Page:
Couple build their own care ward to battle rare cancer
Huang Fusen feeds congee to his son Huang Jianfeng through a tube in a makeshift ICU near their home in Fuzhou, Fujian province in this photo taken on Dec 10. [Photo/Xinhua]
FUZHOU - After they had shelled out almost all their money to pay for their son's stay in hospital, the 14-year-old's parents decided to set up an ICU near their own home.
In a deserted clinic in a shantytown to be torn down in East China's Fuzhou city, the boy struggles on with rented life support equipment, oxygen tanks and around-the-clock family care.
"We know it's dangerous and we are always afraid of emergencies," said Zhang Xiaoying, the boy's mother. "But we really can't afford hospital treatment."
The couple's son, Huang Jianfeng, is fighting chordoma - a bone cancer that attacks the head and spine - that has left him paralyzed below the neck.
Chordoma is often resistant to chemotherapy, and it is prone to multiple recurrences. The average survival period after diagnosis is seven years, according to the Chordoma Foundation, a United States-based nonprofit organization.
Huang was diagnosed in July last year and underwent an operation one month later. But the tumor reappeared in March and his condition deteriorated in October.
The tumor is growing near Huang's respiratory nerve center.
Doctors told local media it was a miracle for Huang to survive more than 30 days in the hospital's ICU.
But that stay cost nearly 110,000 yuan ($16,400) and plunged the family deep into debt, forcing them to take the boy out of hospital on Nov 21.
Huang Fusen, the boy's father, said the cost of treatment over the past year grew to 330,000 yuan, an enormous amount for a couple who earn a monthly salary of 2,400 yuan working as supermarket cashiers.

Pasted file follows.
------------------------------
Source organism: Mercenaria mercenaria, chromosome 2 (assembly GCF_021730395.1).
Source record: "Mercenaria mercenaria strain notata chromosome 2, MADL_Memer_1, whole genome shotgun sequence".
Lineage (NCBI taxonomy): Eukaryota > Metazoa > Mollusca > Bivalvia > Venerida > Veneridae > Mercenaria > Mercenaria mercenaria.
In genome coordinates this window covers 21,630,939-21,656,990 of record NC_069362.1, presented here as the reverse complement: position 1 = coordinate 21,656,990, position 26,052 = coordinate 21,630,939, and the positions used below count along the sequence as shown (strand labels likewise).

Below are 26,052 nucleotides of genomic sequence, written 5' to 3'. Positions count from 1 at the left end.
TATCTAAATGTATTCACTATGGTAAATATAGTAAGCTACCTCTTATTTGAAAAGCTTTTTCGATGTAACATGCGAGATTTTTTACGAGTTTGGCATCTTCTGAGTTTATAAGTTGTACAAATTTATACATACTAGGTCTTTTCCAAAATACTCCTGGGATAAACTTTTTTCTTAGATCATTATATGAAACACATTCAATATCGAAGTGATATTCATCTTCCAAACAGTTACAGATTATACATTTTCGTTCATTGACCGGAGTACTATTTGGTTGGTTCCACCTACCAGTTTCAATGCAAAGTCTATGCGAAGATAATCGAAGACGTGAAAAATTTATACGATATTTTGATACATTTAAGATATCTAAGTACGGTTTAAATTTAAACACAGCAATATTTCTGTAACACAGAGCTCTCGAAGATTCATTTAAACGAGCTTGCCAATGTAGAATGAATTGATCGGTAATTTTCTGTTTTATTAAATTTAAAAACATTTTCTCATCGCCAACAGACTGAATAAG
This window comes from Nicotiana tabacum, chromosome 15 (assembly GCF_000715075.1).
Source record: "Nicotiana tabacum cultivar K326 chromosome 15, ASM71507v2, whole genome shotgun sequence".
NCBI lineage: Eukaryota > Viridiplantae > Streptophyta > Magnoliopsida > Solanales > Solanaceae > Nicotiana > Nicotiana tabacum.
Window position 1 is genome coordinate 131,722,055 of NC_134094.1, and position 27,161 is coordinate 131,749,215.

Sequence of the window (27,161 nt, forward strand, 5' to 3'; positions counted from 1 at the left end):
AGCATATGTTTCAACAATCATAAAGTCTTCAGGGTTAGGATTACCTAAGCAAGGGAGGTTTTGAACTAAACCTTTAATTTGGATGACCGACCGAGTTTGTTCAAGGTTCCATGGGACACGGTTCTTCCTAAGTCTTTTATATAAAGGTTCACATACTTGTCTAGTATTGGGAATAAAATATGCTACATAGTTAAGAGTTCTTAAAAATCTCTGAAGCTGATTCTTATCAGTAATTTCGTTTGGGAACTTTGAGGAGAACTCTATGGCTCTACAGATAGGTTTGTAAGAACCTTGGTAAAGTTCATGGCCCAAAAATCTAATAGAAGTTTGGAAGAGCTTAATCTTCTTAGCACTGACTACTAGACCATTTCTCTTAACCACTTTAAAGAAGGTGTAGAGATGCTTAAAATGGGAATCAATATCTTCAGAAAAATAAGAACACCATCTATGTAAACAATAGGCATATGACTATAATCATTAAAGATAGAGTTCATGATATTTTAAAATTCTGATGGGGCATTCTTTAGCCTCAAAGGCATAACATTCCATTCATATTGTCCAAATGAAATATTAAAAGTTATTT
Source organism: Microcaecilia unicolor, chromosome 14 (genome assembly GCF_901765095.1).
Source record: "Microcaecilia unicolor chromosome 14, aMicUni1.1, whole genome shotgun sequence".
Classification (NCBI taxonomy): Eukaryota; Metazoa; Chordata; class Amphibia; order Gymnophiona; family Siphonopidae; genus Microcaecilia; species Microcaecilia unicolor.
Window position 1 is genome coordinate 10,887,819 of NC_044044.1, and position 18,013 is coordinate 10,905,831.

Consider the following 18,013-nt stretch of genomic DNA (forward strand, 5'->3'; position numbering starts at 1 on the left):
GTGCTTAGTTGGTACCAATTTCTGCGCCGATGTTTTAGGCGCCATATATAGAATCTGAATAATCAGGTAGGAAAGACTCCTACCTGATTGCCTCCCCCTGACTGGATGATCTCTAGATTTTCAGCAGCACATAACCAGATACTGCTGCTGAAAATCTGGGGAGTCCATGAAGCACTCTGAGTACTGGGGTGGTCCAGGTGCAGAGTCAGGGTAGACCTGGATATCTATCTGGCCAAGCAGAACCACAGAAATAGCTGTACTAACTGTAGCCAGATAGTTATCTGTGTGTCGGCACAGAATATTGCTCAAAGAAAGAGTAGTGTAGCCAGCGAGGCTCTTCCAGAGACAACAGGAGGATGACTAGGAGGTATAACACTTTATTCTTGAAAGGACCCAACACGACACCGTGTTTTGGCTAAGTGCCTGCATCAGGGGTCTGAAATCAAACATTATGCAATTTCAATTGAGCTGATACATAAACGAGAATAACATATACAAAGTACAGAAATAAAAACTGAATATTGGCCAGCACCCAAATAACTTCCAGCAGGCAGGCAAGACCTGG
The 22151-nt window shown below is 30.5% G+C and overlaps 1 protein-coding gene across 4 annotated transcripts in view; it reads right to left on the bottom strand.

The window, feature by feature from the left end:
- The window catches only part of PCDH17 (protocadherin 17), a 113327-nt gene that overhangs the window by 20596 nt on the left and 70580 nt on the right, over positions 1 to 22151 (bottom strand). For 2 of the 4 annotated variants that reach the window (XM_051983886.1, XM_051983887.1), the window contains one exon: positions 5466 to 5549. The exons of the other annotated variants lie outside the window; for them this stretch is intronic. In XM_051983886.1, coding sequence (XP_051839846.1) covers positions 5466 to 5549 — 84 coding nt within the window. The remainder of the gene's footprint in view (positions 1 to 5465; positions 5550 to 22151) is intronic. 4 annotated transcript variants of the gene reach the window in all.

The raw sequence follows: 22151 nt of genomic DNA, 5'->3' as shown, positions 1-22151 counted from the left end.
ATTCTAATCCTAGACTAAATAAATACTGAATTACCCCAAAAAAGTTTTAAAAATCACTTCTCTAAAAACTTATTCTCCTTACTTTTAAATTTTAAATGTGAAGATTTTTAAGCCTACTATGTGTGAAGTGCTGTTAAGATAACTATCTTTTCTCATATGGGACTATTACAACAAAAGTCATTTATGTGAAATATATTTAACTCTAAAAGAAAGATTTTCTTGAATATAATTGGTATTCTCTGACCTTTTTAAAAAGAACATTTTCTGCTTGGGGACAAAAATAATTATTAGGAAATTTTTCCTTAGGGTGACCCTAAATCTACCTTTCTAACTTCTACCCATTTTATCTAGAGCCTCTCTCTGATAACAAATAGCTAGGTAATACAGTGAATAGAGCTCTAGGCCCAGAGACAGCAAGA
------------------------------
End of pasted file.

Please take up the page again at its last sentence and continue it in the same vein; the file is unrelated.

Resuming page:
The Chinese government used to pay 90 percent of urban residents' healthcare and essentially 100 percent of rural residents' healthcare in the first three decades of the People's Republic of China.
But the system was dismantled as the country switched to a market-oriented healthcare system in the early 1980s.
High costs have prompted the government to increase healthcare funding in recent years, but the extra funding failed to help the Huang family.
"What we earn in one month is not even enough for our son to stay one day in the hospital's ICU," Huang moaned. "And renting a house is not an option because no landlord will allow a critically ill person in their apartment, as they think it's unlucky."
The father said the deserted clinic was the family's last resort. Though he does not need to pay rent, he has to fetch water in buckets because there is no tap water.
But that isn't the hardest part. The life support equipment rented for 3,800 yuan a month is old and the family has little medical experience.
The mother recalled that the day after they "checked in" to the home ICU, a blackout disabled the life support system and forced the couple to manually pump oxygen into their son's lungs.
"We feared our son would die and didn't stop pumping. Fortunately, the power resumed in the afternoon," she said.
Even without emergencies, taking care of their son in the "home ICU" is not an easy task.
The boy needs to be fed by injection, and family members are learning how to carefully use a syringe to inject fish broth down a tube that runs to his stomach.
"We won't give up. Even with only a 1-percent chance, we will make up the other 99 percent with our efforts," the mother said.
The family's plight has garnered public attention, and a micro blog on Sina Weibo, China's popular Twitter-like service, attracted more than 12,000 hits in the two days after it went live on Thursday.
Huang's father said the family is thankful for the 40,000 yuan in donations the family received after their story was reported.
With the money, the parents will check their son back into hospital.
But the mother hit a slightly nostalgic tone.
"I guess our son will miss being here because we are around him every minute," Zhang told the Beijing News, adding that when the boy was in the hospital ICU she was only able to stay with him a few minutes per day.
"I cried every time I saw him not being taken good care of," she said. "And he cried every time he saw me in the ICU."